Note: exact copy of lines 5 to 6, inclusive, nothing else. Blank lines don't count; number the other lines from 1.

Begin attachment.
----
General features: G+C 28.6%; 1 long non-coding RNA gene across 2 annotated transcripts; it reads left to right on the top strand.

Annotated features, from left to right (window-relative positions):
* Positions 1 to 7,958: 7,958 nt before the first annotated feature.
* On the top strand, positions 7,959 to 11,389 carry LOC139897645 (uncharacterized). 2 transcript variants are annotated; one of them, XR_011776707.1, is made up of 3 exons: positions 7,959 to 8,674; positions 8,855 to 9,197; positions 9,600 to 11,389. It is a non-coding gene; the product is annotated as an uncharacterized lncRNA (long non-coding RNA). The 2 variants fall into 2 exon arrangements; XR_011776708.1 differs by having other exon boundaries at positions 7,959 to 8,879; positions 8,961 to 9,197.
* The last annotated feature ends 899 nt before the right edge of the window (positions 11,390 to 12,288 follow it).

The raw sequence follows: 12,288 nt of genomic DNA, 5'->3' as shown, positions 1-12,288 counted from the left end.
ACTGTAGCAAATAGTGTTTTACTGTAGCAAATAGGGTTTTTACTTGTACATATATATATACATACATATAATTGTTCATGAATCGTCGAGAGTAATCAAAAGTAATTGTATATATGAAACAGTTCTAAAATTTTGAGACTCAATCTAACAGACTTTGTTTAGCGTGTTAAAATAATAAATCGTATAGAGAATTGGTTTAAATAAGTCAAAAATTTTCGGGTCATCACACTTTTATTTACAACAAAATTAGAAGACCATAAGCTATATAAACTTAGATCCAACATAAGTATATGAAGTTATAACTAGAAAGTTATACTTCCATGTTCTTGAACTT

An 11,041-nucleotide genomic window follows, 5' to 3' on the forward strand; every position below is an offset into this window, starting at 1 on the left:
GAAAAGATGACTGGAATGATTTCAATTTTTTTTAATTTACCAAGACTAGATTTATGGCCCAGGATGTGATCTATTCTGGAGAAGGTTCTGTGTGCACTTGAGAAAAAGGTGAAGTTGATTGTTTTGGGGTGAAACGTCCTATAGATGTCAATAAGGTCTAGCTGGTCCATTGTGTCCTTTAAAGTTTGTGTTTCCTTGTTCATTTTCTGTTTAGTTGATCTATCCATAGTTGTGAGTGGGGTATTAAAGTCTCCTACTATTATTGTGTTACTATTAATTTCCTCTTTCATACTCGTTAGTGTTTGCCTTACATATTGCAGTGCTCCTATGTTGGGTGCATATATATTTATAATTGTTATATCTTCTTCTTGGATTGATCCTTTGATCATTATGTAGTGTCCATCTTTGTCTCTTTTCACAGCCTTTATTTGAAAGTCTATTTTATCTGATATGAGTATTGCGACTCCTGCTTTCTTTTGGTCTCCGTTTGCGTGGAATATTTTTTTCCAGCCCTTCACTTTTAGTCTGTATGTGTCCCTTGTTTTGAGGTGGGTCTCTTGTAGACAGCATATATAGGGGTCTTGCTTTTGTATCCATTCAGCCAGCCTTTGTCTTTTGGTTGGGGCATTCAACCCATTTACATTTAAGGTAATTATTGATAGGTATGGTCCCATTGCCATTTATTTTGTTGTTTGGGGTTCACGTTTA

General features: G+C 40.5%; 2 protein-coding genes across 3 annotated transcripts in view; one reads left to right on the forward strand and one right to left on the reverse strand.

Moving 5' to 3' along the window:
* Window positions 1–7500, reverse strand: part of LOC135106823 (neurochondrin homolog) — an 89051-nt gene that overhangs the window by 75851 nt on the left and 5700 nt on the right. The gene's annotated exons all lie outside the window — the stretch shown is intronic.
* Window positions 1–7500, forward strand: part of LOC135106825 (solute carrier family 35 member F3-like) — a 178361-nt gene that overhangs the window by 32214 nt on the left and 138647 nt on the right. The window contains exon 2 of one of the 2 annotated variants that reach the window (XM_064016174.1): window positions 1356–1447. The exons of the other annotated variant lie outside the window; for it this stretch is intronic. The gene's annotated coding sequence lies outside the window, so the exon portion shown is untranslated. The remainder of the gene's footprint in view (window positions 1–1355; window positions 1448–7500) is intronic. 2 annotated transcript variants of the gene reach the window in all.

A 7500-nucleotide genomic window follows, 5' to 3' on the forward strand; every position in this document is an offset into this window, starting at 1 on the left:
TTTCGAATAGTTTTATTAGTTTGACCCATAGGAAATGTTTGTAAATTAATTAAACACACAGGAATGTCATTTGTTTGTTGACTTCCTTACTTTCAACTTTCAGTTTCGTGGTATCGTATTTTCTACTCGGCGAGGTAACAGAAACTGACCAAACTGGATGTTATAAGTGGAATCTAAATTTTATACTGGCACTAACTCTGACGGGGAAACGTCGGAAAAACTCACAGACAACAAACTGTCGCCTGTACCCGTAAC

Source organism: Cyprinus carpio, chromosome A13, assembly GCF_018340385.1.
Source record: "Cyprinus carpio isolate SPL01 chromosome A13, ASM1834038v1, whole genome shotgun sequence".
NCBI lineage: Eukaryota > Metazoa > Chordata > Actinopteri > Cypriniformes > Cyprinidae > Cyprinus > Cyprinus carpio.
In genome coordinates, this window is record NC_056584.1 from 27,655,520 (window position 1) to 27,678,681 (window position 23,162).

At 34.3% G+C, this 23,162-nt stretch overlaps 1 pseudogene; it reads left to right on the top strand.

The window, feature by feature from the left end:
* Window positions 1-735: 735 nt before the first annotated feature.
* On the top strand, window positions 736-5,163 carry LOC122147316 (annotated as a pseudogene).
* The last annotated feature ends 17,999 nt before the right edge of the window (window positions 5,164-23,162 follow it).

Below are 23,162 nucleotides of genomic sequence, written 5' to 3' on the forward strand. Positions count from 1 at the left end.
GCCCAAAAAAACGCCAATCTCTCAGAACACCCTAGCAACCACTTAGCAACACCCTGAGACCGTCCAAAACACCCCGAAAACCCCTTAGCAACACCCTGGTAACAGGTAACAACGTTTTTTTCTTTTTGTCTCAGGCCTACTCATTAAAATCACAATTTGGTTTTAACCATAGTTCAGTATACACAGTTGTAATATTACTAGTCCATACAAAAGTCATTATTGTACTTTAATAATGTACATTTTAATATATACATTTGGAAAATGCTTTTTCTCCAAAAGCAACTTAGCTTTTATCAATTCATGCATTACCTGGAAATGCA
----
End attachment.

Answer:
* The last annotated feature ends 899 nt before the right edge of the window (positions 11,390 to 12,288 follow it).

The raw sequence follows: 12,288 nt of genomic DNA, 5'->3' as shown, positions 1-12,288 counted from the left end.